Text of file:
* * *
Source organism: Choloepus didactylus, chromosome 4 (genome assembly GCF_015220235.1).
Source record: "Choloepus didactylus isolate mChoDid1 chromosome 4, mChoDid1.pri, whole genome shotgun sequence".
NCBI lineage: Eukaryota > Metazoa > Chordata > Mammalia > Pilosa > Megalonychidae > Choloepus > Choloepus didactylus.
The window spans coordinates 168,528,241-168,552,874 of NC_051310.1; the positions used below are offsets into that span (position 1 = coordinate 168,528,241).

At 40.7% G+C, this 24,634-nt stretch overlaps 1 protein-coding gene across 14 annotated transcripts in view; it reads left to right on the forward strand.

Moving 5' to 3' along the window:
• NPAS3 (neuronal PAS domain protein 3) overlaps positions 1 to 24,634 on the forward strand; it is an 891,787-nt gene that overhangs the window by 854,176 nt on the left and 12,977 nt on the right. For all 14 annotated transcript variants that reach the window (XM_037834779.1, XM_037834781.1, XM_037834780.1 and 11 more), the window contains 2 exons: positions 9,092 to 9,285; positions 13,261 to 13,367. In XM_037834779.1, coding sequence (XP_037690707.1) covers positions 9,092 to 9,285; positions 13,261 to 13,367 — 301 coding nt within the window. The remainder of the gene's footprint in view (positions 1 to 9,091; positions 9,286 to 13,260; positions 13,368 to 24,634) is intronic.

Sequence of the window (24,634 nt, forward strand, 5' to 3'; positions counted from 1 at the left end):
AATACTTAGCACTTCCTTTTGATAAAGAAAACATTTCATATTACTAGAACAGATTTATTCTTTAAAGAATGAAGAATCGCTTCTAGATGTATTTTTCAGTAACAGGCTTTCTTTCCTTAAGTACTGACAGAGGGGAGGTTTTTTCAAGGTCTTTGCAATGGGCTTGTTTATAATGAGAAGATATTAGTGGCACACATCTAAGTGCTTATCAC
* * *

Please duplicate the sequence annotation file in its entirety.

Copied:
Source organism: Choloepus didactylus, chromosome 4 (genome assembly GCF_015220235.1).
Source record: "Choloepus didactylus isolate mChoDid1 chromosome 4, mChoDid1.pri, whole genome shotgun sequence".
NCBI lineage: Eukaryota > Metazoa > Chordata > Mammalia > Pilosa > Megalonychidae > Choloepus > Choloepus didactylus.
The window spans coordinates 168,528,241-168,552,874 of NC_051310.1; the positions used below are offsets into that span (position 1 = coordinate 168,528,241).

At 40.7% G+C, this 24,634-nt stretch overlaps 1 protein-coding gene across 14 annotated transcripts in view; it reads left to right on the forward strand.

Moving 5' to 3' along the window:
• NPAS3 (neuronal PAS domain protein 3) overlaps positions 1 to 24,634 on the forward strand; it is an 891,787-nt gene that overhangs the window by 854,176 nt on the left and 12,977 nt on the right. For all 14 annotated transcript variants that reach the window (XM_037834779.1, XM_037834781.1, XM_037834780.1 and 11 more), the window contains 2 exons: positions 9,092 to 9,285; positions 13,261 to 13,367. In XM_037834779.1, coding sequence (XP_037690707.1) covers positions 9,092 to 9,285; positions 13,261 to 13,367 — 301 coding nt within the window. The remainder of the gene's footprint in view (positions 1 to 9,091; positions 9,286 to 13,260; positions 13,368 to 24,634) is intronic.

Sequence of the window (24,634 nt, forward strand, 5' to 3'; positions counted from 1 at the left end):
AATACTTAGCACTTCCTTTTGATAAAGAAAACATTTCATATTACTAGAACAGATTTATTCTTTAAAGAATGAAGAATCGCTTCTAGATGTATTTTTCAGTAACAGGCTTTCTTTCCTTAAGTACTGACAGAGGGGAGGTTTTTTCAAGGTCTTTGCAATGGGCTTGTTTATAATGAGAAGATATTAGTGGCACACATCTAAGTGCTTATCAC